Me:
Yes it does. What I know is that it does not suck any less if you do not face it.  Eventually you will reconcile the grief and not usually when it is convenient or even supported by those around you.

Himself:
Another good point.
Himself:
I will come tonight.  For the cookies.

Me:
I love you. Regardless if you come tonight or not.

Himself:
Thanks.  I really did need to hear that. I love you too.  Very much.

It must be hard to live with a bereaved parent, let alone two. It is the conversations and all the moments inbetween that make it possible to walk this journey together and differently.

Thursday, November 29, 2012

Asking For Help (Part Two)

This blog was originally posted on Pilgrimage to Diagnosis earlier this year.  The blog was a raw, genuine exploration into how easy or difficult it can be to recognize your need for help.  This blog remains relevant today and especially after recognizing in my last post that I am having difficulty processing all of my thoughts and feelings.  If you read this when it was originally posted then this is a similar but different foray into vulnerability.  If this is the first time reading it then please enjoy!


When I began writing blogs it was out of a desire to normalize my experience of death and grief by reaching out and receiving support from a virtual community of grievers.  It would be accurate to say that blogging was a form of therapy for me. It is also a fair assessment that this blog has been a way to convey messages to people I love and care for, from a distance rather then engaging in a discussion face to face.
In blogging about my life of  learning to cope with and manage my grief, I truly believed I embodied transparency.  At times I was capable of revealing some intimate details about my grief journey following the death of Flynn.  Other times I was simply pondering a thought or expressing an opinion to an elusive virtual community.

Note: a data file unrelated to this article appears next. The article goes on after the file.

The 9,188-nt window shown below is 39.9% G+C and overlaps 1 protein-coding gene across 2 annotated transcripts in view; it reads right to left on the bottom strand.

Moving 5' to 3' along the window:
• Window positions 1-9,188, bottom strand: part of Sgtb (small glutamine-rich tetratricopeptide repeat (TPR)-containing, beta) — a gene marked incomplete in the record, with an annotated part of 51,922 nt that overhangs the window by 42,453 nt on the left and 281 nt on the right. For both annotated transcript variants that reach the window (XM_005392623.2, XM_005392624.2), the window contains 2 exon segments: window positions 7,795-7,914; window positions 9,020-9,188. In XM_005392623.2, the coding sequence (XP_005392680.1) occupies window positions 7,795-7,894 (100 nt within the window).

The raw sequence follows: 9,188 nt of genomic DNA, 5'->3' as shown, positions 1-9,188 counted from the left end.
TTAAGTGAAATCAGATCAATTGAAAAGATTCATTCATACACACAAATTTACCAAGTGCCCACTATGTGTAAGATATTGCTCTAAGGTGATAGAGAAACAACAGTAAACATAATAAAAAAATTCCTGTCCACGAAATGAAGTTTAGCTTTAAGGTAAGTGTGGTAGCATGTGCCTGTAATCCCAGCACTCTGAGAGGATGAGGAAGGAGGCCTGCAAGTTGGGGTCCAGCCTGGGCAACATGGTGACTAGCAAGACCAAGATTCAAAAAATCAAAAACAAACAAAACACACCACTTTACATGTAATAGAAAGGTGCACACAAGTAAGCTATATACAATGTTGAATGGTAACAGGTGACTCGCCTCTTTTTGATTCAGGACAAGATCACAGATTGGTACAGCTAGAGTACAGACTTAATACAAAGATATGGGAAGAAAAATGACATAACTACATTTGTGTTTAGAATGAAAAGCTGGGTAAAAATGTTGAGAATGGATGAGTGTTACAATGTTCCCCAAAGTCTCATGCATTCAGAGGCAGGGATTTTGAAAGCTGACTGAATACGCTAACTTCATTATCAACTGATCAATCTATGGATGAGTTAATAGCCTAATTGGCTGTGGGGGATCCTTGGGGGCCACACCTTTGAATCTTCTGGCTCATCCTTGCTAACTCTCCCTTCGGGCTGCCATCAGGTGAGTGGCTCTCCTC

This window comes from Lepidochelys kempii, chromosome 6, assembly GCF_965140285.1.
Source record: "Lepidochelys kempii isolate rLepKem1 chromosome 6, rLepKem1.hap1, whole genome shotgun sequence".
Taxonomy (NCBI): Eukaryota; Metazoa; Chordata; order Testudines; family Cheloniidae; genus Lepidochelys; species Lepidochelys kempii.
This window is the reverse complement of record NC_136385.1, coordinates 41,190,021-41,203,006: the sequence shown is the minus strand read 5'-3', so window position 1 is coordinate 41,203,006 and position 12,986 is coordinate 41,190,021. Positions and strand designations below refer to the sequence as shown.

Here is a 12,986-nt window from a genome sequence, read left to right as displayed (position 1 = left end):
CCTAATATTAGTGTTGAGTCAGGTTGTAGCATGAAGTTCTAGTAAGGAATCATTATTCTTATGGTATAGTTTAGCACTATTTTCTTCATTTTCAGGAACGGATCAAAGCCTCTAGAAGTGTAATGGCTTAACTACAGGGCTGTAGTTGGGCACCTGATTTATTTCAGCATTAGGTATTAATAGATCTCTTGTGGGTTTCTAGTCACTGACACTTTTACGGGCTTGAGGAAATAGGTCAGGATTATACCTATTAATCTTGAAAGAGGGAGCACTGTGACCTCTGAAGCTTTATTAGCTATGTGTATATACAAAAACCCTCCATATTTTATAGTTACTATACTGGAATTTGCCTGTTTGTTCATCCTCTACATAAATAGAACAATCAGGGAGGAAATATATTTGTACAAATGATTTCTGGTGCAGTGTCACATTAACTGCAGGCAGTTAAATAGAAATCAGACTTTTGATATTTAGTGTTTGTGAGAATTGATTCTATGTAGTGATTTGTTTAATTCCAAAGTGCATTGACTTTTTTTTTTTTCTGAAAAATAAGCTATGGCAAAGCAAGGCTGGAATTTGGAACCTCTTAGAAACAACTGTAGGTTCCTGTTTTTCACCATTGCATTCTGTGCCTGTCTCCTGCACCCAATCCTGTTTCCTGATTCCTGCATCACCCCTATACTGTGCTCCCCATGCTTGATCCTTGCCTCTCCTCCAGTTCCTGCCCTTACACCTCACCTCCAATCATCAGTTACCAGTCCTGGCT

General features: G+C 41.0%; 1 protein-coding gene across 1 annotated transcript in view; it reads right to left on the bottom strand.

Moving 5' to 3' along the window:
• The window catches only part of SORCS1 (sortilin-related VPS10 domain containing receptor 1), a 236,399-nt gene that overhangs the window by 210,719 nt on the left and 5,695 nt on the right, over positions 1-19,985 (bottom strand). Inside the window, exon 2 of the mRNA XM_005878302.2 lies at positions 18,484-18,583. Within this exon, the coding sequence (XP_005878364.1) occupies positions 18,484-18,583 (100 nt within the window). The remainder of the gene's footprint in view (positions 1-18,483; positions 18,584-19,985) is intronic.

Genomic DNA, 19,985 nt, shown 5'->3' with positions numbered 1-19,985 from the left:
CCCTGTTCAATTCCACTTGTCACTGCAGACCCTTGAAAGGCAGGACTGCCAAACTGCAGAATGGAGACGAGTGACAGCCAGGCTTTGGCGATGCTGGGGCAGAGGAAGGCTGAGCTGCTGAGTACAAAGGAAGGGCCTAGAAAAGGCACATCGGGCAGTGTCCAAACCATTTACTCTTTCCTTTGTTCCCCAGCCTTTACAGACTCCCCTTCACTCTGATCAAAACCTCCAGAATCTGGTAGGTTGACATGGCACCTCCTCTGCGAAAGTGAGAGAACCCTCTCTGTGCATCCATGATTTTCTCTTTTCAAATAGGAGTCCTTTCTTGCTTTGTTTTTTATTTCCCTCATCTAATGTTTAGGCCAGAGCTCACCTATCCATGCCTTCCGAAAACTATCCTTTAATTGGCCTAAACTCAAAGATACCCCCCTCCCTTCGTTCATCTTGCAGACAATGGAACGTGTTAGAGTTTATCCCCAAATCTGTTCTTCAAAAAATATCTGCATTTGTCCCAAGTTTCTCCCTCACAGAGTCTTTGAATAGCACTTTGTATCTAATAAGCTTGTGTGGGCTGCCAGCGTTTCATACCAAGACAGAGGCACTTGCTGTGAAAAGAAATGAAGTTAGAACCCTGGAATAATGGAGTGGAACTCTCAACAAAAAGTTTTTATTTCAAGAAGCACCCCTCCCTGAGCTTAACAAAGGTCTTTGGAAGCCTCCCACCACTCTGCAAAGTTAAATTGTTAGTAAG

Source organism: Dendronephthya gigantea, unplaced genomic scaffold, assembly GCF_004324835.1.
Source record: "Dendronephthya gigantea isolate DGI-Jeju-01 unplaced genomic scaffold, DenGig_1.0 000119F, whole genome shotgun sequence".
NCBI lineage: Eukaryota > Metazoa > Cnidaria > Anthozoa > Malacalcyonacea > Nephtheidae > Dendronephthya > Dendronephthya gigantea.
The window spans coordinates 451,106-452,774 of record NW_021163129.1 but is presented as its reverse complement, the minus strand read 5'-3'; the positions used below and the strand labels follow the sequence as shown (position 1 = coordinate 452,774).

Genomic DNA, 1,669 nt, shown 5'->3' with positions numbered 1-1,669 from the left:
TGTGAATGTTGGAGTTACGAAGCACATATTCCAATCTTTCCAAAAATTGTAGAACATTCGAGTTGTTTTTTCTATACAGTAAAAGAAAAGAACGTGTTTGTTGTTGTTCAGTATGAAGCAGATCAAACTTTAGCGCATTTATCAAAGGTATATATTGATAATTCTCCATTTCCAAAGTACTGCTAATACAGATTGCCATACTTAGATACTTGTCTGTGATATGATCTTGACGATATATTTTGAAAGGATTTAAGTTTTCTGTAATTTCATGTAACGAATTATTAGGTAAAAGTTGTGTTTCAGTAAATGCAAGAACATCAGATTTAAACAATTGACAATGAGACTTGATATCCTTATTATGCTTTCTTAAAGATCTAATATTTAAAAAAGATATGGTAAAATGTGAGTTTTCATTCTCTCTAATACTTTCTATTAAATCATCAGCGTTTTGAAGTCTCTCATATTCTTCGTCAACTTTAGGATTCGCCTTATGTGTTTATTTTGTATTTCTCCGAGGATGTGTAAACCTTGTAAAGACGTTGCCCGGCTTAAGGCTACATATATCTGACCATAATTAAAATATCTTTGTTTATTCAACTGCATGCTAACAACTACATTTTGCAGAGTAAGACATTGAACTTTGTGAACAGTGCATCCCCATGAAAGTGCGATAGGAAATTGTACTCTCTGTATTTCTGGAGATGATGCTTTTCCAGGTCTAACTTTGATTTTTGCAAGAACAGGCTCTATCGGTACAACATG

Moreover, I was keeping my world at arms length.

Remaining anonymous to my own life.

There is an ease to conveying your feelings from an empty dining room table.
When you do not have to vocalize your emotions to another face that may react to what you have to say; you can say anything.
My ability to be open about my grief has been conditional on doing it from behind a computer screen.  In reality open only meant sharing the tip of the iceberg; the remaining 90% of my experience of grief and loss has been buried far beneath the surface, untouchable.
Regardless of how much I have researched grief and bereavement or learned how to strengthen my therapeutic abilities, I have not found the "solution" to living a life free of loss. There is no way to "fix it."  Consider that for a second.  I cannot fix something that feels broken - there is helplessness or powerlessness.  I may have been able to tell clients that living with grief is a journey that remains with you for a lifetime but I am not sure whether I heard that message myself.  

For the past several weeks I have been participating in a "Use of Self" class where we were asked to examine how we (as clinicians) impact the therapeutic process.  This exploration of self has not happened in a vaccuum, life has continued to happen too and sometimes all this reflectiveness has "taken its toll."  Peeling back the layers of loss and examining the health of my coping strategies has created a roller coaster of emotion. I have tried to laugh.  Mostly I have cried, cried and cried some more. I have had to talk about how I have been feeling, because it has been impossible to ignore that I have been feeling. 
Admittedly, stoicism is an inherited trait.  Even in my virtual openness I am unwilling to examine the depth of my grief.  I have been stuck in perpetual discomfort at the challenge of being vulnerable (a position that I usually always  usually run from - and  h  e   r   e   -  I  -  g   o  - a  g  a  i  n).